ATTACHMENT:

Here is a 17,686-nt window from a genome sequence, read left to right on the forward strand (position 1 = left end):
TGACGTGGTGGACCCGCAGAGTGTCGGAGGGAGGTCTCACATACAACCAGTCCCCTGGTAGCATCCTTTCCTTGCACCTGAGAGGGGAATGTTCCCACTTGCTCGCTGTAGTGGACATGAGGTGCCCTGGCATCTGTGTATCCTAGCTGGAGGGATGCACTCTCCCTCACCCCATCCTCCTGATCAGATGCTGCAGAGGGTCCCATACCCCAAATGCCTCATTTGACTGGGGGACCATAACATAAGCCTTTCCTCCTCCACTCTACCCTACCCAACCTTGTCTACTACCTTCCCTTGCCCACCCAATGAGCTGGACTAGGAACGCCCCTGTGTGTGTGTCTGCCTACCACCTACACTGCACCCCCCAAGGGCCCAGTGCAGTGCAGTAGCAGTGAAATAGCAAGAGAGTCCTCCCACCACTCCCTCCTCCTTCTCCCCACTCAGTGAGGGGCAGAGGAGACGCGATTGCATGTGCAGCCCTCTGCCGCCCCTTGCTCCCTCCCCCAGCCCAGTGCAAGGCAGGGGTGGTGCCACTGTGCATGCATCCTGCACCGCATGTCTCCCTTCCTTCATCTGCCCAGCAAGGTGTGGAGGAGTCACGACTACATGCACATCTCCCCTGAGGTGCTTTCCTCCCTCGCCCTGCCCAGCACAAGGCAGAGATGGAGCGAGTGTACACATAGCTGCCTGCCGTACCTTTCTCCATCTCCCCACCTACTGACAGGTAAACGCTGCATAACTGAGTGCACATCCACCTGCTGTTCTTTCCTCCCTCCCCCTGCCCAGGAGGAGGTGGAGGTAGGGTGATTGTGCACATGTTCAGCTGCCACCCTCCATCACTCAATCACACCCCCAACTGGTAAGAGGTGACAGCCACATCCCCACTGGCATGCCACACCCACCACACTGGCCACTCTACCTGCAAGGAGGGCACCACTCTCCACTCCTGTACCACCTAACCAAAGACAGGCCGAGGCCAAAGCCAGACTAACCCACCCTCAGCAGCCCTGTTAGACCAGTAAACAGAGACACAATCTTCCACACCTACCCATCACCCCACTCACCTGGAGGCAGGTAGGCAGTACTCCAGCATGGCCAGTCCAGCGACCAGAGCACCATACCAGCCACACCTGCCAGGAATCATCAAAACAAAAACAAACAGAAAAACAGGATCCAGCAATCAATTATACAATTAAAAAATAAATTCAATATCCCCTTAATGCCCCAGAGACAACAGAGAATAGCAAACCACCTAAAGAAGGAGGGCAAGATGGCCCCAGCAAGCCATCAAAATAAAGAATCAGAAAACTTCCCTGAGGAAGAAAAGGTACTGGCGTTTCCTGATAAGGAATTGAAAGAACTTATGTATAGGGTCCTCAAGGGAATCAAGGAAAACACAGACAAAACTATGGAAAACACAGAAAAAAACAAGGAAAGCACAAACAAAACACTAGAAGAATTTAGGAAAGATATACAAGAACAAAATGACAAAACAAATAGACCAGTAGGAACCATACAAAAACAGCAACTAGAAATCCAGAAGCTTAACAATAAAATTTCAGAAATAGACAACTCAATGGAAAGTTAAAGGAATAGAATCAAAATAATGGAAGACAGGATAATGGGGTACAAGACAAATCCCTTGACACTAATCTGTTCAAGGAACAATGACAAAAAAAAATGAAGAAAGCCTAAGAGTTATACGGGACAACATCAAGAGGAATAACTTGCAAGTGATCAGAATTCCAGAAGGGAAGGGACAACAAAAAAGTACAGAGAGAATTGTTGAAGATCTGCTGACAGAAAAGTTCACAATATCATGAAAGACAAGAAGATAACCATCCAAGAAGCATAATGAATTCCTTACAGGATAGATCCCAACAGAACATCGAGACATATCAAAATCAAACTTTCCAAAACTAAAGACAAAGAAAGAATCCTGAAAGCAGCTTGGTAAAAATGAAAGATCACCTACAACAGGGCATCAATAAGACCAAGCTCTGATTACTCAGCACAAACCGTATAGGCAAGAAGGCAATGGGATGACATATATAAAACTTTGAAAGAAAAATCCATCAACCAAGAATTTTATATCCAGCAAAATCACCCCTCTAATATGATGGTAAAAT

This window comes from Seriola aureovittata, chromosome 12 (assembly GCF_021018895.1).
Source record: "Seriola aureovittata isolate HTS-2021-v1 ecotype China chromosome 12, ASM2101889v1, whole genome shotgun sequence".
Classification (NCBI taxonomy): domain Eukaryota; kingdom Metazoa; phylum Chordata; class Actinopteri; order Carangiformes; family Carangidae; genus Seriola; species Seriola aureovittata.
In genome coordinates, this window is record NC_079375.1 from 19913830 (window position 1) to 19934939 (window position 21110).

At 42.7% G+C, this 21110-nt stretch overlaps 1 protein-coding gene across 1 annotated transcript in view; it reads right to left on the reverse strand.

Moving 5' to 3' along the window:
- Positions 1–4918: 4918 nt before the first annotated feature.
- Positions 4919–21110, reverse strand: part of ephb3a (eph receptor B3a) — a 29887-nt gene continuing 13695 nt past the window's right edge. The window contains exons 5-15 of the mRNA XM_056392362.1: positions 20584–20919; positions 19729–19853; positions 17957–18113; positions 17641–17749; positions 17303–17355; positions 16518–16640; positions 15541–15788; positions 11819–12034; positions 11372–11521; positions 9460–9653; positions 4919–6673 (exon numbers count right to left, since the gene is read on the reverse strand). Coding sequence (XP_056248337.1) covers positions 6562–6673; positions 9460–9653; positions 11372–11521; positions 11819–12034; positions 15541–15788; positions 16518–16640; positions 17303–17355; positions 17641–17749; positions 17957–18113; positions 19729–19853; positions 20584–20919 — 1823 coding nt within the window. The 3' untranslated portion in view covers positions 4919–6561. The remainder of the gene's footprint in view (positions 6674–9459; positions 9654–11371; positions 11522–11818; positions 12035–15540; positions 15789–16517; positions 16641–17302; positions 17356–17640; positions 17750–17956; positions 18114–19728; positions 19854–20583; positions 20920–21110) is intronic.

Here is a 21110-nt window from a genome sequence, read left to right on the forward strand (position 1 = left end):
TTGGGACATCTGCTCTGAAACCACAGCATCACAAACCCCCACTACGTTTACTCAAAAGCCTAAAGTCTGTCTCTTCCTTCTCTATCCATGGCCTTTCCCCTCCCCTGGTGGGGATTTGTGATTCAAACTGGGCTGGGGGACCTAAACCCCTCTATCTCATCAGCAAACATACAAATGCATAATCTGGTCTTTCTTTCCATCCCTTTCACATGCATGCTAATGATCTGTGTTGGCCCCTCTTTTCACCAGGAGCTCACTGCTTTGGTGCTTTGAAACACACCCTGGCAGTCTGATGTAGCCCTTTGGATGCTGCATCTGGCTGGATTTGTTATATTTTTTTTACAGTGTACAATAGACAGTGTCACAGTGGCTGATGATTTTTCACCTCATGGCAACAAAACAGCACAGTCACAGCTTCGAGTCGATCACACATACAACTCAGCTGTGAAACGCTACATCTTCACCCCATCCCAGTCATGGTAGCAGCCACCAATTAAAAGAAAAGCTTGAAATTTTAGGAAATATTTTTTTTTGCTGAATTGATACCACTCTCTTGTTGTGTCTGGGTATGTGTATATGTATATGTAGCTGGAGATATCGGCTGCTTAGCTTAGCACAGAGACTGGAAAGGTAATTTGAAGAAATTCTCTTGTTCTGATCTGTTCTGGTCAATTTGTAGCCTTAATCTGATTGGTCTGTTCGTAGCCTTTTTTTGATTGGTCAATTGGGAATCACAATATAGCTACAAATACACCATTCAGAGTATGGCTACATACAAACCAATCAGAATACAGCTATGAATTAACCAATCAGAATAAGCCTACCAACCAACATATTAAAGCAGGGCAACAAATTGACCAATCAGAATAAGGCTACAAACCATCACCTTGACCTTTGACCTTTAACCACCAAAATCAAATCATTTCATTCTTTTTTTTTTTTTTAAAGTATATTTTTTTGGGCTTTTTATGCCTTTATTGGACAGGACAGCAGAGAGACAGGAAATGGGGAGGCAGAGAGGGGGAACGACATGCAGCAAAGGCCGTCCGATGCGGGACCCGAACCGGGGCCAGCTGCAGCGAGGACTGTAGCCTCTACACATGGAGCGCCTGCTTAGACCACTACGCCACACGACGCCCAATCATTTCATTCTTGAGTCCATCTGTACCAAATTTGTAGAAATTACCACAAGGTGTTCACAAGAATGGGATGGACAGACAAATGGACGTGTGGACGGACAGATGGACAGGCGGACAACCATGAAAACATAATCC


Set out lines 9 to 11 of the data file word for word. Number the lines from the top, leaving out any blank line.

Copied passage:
- Positions 1–4918: 4918 nt before the first annotated feature.
- Positions 4919–21110, reverse strand: part of ephb3a (eph receptor B3a) — a 29887-nt gene continuing 13695 nt past the window's right edge. The window contains exons 5-15 of the mRNA XM_056392362.1: positions 20584–20919; positions 19729–19853; positions 17957–18113; positions 17641–17749; positions 17303–17355; positions 16518–16640; positions 15541–15788; positions 11819–12034; positions 11372–11521; positions 9460–9653; positions 4919–6673 (exon numbers count right to left, since the gene is read on the reverse strand). Coding sequence (XP_056248337.1) covers positions 6562–6673; positions 9460–9653; positions 11372–11521; positions 11819–12034; positions 15541–15788; positions 16518–16640; positions 17303–17355; positions 17641–17749; positions 17957–18113; positions 19729–19853; positions 20584–20919 — 1823 coding nt within the window. The 3' untranslated portion in view covers positions 4919–6561. The remainder of the gene's footprint in view (positions 6674–9459; positions 9654–11371; positions 11522–11818; positions 12035–15540; positions 15789–16517; positions 16641–17302; positions 17356–17640; positions 17750–17956; positions 18114–19728; positions 19854–20583; positions 20920–21110) is intronic.

Here is a 21110-nt window from a genome sequence, read left to right on the forward strand (position 1 = left end):